Irish Independent - Weekend Magazine - - Column -

At the end of this month, Sotheby’s, the auc­tion­eers, will place un­der the ham­mer an orig­i­nal pa­per­back copy of DH Lawrence’s Lady Chat­ter­ley’s Lover. This is the sex­u­ally ex­plicit novel which was the sub­ject of the very fa­mous court case in 1960, when it was cleared of charges of be­ing likely to de­prave and cor­rupt. It was sub­se­quently pub­lished for the mul­ti­tudes in pa­per­back. Lady Chat­ter­ley’s Lover is widely ac­knowl­edged to have set the tone (or “opened the flood­gates”) for a more lib­eral so­ci­ety and a more open ap­proach to sex­u­al­ity. The an­te­dilu­vian at­ti­tudes of the pros­e­cut­ing coun­sel prob­a­bly lost the jury when he asked them: “Is it a book you would wish your wife or your ser­vant to read?”

But one par­tic­u­lar wife did read Lady Chat­ter­ley’s Lover and marked it up for her hus­band’s pro­fes­sional use. She was Dorothy Byrne, who was mar­ried to the judge in the Chat­ter­ley case, Sir Lau­rence Byrne. Jus­tice Byrne was, as it hap­pens, an Ir­ish Catholic who sub­se­quently spent some of his re­tir­ing years in En­niskerry — his fam­ily orig­i­nally came from Rath­drum, Co Wick­low — and rather than fac­ing the te­dious task of read­ing DH Lawrence him­self, he del­e­gated Dorothy to do so on his be­half. Lady Byrne’s an­no­tated book is the very copy which will be auc­tioned by Sotheby’s on Oc­to­ber 30.

There are quite a few ex­plicit sex­ual pas­sages in Lady Chat­ter­ley’s Lover and Dorothy Byrne found some of the lan­guage coarse and vul­gar — with much rep­e­ti­tion of the f-word and the c-word. She also thought that parts of the book were “morally of­fen­sive” — such as the sug­ges­tion that a wife could have a child by an­other man, if her hus­band were “crip­pled”, as Sir Clif­ford Chat­ter­ley is, in the nar­ra­tive.

The Lady Chat­ter­ley trial was sen­sa­tional: the book had been pub­lished in many ex­pur­gated edi­tions, and smug­gled into Bri­tain, and Ire­land, mainly to be read for “the dirty bits”. Poor Lawrence! He wrote it in 1928 as an im­pas­sioned plea to stop peo­ple think­ing that sex was “dirty”. He wanted sex — be­tween Con­nie Chat­ter­ley and her hus­band’s game­keeper, Mel­lors — to be seen as nat­u­ral and ful­fill­ing. And at the trial it­self, church­men came for­ward to sup­port the long-dead Lawrence. The pro­gres­sive Bishop of Wool­wich said that “I think Lawrence tried to por­tray this [sex­ual] re­la­tion in the real sense as an act of holy com­mu­nion, in the lower case. For him, flesh was sacra­men­tal”. The lawyer and par­lia­men­tar­ian Nor­man St John Stevas said that DH Lawrence was “es­sen­tially in the Catholic tra­di­tion... the sex in­stinct is good in it­self, is im­planted in man by God, is one of his great­est gifts”.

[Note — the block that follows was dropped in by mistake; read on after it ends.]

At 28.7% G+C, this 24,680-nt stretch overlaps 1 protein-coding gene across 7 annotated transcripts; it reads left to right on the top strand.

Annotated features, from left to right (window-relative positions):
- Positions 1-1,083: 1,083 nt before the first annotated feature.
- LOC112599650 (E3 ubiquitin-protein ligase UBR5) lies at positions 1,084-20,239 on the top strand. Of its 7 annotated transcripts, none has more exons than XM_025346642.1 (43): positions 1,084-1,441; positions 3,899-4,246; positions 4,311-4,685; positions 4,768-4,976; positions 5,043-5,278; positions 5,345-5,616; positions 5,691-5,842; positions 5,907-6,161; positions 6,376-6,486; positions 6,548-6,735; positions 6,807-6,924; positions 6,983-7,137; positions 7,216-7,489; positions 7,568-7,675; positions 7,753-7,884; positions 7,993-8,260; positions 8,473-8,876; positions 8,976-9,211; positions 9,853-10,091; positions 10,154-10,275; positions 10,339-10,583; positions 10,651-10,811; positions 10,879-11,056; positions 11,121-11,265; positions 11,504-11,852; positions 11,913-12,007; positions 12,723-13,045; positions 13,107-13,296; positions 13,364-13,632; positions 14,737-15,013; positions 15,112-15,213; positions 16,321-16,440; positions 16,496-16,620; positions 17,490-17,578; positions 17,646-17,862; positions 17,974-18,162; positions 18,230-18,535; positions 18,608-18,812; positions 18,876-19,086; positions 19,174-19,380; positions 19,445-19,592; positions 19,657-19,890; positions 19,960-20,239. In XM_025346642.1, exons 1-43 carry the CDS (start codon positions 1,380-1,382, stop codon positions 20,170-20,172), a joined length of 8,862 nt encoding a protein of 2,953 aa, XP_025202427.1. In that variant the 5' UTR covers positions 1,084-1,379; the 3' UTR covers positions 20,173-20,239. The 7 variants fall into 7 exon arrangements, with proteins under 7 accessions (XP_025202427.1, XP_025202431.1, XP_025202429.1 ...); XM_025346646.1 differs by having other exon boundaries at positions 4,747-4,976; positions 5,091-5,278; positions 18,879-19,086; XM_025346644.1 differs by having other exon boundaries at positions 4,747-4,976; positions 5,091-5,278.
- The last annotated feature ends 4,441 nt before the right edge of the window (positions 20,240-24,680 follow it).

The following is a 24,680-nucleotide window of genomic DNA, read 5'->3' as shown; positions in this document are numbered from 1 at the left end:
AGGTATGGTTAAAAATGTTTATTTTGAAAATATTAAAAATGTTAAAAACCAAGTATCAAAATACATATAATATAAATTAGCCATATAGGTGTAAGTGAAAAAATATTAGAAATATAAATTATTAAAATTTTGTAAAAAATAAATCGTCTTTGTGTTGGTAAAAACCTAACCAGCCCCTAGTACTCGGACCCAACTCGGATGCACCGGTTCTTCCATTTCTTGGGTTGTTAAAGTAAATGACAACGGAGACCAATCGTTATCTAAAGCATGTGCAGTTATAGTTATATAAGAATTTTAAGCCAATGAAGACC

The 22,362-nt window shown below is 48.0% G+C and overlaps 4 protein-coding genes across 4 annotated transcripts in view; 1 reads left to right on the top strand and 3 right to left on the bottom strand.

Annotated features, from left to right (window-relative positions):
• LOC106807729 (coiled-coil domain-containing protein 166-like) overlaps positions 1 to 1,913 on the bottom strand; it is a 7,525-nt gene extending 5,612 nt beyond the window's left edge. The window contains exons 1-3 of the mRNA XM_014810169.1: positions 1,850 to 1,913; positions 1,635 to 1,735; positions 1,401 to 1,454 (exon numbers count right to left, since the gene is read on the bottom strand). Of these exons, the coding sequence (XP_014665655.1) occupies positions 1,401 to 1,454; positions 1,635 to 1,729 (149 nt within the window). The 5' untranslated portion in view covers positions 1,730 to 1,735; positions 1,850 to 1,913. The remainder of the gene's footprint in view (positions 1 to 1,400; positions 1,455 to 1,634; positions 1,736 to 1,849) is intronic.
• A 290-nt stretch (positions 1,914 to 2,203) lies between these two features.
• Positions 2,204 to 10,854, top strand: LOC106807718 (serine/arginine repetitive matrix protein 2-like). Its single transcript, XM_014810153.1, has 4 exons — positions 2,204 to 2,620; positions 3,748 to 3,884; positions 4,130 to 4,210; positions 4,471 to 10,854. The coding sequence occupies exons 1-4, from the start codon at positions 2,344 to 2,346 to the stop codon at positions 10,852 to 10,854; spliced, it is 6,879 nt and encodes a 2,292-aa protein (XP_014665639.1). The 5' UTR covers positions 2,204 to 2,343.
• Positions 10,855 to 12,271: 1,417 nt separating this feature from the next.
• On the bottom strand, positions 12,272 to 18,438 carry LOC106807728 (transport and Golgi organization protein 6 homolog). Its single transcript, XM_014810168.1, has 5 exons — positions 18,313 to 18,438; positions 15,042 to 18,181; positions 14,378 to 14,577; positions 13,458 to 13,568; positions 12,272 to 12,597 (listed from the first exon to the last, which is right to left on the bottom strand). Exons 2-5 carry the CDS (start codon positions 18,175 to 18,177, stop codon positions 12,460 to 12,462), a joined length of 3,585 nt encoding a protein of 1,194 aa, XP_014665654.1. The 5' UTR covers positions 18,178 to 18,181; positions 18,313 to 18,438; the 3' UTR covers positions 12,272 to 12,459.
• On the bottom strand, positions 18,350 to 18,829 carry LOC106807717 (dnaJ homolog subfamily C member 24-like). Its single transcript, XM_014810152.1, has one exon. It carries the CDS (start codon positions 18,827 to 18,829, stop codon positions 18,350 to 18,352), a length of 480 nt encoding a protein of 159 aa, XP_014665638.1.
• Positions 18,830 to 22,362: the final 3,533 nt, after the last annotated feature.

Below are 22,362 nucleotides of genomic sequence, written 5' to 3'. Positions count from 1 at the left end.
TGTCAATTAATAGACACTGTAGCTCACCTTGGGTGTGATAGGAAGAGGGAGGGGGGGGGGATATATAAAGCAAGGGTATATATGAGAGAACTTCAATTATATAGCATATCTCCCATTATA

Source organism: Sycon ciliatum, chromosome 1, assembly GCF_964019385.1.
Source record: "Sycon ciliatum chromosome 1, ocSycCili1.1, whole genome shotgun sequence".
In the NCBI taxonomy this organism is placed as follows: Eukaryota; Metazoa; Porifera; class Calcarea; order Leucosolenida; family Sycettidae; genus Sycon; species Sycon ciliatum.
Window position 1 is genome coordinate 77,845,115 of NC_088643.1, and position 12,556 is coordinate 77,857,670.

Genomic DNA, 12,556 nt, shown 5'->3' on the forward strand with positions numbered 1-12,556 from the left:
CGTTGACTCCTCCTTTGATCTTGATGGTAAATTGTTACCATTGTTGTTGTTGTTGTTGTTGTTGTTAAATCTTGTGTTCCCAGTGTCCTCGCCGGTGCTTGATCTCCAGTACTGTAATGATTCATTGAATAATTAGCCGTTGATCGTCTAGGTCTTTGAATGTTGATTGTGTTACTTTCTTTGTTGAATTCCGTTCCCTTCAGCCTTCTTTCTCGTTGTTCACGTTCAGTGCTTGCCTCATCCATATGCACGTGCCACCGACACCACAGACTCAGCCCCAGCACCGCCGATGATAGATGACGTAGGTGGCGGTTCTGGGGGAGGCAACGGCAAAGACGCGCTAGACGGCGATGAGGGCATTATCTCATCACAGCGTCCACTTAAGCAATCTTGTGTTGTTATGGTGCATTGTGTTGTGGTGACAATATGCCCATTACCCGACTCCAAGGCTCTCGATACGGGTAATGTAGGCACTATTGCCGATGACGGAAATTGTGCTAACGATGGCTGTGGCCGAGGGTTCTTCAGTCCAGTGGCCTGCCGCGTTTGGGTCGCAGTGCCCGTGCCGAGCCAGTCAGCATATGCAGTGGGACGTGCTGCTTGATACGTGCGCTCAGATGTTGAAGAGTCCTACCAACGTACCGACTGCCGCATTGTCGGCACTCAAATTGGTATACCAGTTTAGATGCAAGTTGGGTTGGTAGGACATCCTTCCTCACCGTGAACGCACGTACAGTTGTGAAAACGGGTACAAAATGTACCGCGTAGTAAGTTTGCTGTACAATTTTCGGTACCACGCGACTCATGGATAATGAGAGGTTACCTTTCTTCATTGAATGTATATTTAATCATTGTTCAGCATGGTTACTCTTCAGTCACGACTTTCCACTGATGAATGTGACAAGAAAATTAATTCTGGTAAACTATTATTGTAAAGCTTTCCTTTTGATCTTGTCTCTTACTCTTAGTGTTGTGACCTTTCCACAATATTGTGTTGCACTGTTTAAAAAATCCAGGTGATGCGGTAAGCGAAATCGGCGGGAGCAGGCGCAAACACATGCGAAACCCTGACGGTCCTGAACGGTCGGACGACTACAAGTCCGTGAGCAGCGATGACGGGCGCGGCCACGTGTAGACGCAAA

Many ex­perts tes­ti­fied to the high worth of Lawrence’s text, in­clud­ing sev­eral women of let­ters, such as Dame Re­becca West. Although the opin­ion of an Amer­i­can critic, Kather­ine Anne Porter, was not so favourable. She called the book “a blood-chill­ing anatomy of the ac­tiv­i­ties of the rut­ting sea­son be­tween two rather dull per­sons…writ­ten with much in­flamed apos­tolic solem­nity.”

Yes, Lawrence had a habit of em­pha­sis­ing his mes­sage about the nat­u­ral­ness of sex with a preacher’s di­dac­ti­cism. EM Forster called him “a preacher in the great pu­ri­tan­i­cal tra­di­tion”. (Vir­ginia Woolf also dis­liked DHL’s “preach­ing” in nov­els. And she noted, of the re­peated use of the f-word, the c-word and the s-word — “English has one mil­lion words: why con­fine your­self to six?” )

In one way, the book’s free pub­li­ca­tion has been hugely in­flu­en­tial: Lawrence wanted to give writ­ers “a lan­guage” in which to write about sex. But it’s also naïve and dated. As Doris Less­ing has pointed out in an es­say, Lawrence el­e­vated the body be­cause he was filled with bod­ily self-loathing: racked with TB, he was both fever­ish and im­po­tent. He wor­shipped “viril­ity” in men and feared that “men were be­com­ing ef­fem­i­nate”. His own mar­riage was tur­bu­lent and even vi­o­lent: he hu­mil­i­ated his wife Frieda by mak­ing her scrub floors, and they both hit each other.

Lawrence might fit into our world for his mis­sion to bring free­dom to sex­u­al­ity; yet he would hate the way the f-word and the c-word are em­ployed nowa­days, as ag­gres­sive forms of den­i­gra­tion.

And the high-minded lit­er­ary de­fend­ers of Lawrence’s frank­ness about sex­u­al­ity could hardly fore­see the tsunami of ca­sual porn trans­mit­ted by elec­tronic means.

To­day, Lawrence is sternly cri­tiqued by fem­i­nists as “phal­lo­cen­tric”: he be­lieved that women yearned for “real men”. He might even be ac­cused of feed­ing into the MeToo move­ment, un­leash­ing re­straints on sex­ual free­dom.

Events are al­ways seen dif­fer­ently in ret­ro­spect, and val­ues and con­text change so much. The judge’s wife found Lady Chat­ter­ley some­times ob­jec­tion­able for its lan­guage, and for some of its moral­ity. What strikes me, to­day, is that this book is as much about dis­abil­ity, the ef­fects of war, and class, as it is about sex, which, as Kather­ine Anne Porter wrote, is of­ten “un­in­ten­tion­ally hi­lar­i­ous”.

Even in 1960, a strong ob­jec­tion to the pa­per­back pub­li­ca­tion was that it would sell at three-and-six­pence. If it had been 10 guineas, it was sug­gested, it would be quite ac­cept­able!

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